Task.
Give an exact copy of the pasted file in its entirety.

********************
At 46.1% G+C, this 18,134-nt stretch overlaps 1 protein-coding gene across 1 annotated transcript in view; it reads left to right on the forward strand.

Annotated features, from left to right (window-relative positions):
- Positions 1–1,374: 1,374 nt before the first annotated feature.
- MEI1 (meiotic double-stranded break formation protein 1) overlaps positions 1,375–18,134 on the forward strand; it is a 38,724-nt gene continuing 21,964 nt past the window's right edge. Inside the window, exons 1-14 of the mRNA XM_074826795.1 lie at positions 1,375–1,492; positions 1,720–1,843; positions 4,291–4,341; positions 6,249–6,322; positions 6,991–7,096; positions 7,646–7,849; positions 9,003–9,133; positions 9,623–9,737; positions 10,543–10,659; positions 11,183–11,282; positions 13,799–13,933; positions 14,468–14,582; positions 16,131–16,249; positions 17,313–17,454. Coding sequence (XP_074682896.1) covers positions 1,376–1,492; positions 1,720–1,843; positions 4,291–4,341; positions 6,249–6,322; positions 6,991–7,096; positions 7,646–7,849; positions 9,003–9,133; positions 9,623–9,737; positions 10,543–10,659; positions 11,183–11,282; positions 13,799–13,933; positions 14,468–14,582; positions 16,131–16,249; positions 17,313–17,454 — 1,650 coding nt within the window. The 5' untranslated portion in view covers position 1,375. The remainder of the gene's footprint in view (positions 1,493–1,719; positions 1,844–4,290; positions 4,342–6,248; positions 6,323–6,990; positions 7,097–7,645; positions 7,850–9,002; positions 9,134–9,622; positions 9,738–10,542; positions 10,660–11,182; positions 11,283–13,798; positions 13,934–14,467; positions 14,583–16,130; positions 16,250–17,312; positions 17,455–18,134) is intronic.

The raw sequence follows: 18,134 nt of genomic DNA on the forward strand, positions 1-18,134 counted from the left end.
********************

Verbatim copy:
At 46.1% G+C, this 18,134-nt stretch overlaps 1 protein-coding gene across 1 annotated transcript in view; it reads left to right on the forward strand.

Annotated features, from left to right (window-relative positions):
- Positions 1–1,374: 1,374 nt before the first annotated feature.
- MEI1 (meiotic double-stranded break formation protein 1) overlaps positions 1,375–18,134 on the forward strand; it is a 38,724-nt gene continuing 21,964 nt past the window's right edge. Inside the window, exons 1-14 of the mRNA XM_074826795.1 lie at positions 1,375–1,492; positions 1,720–1,843; positions 4,291–4,341; positions 6,249–6,322; positions 6,991–7,096; positions 7,646–7,849; positions 9,003–9,133; positions 9,623–9,737; positions 10,543–10,659; positions 11,183–11,282; positions 13,799–13,933; positions 14,468–14,582; positions 16,131–16,249; positions 17,313–17,454. Coding sequence (XP_074682896.1) covers positions 1,376–1,492; positions 1,720–1,843; positions 4,291–4,341; positions 6,249–6,322; positions 6,991–7,096; positions 7,646–7,849; positions 9,003–9,133; positions 9,623–9,737; positions 10,543–10,659; positions 11,183–11,282; positions 13,799–13,933; positions 14,468–14,582; positions 16,131–16,249; positions 17,313–17,454 — 1,650 coding nt within the window. The 5' untranslated portion in view covers position 1,375. The remainder of the gene's footprint in view (positions 1,493–1,719; positions 1,844–4,290; positions 4,342–6,248; positions 6,323–6,990; positions 7,097–7,645; positions 7,850–9,002; positions 9,134–9,622; positions 9,738–10,542; positions 10,660–11,182; positions 11,283–13,798; positions 13,934–14,467; positions 14,583–16,130; positions 16,250–17,312; positions 17,455–18,134) is intronic.

The raw sequence follows: 18,134 nt of genomic DNA on the forward strand, positions 1-18,134 counted from the left end.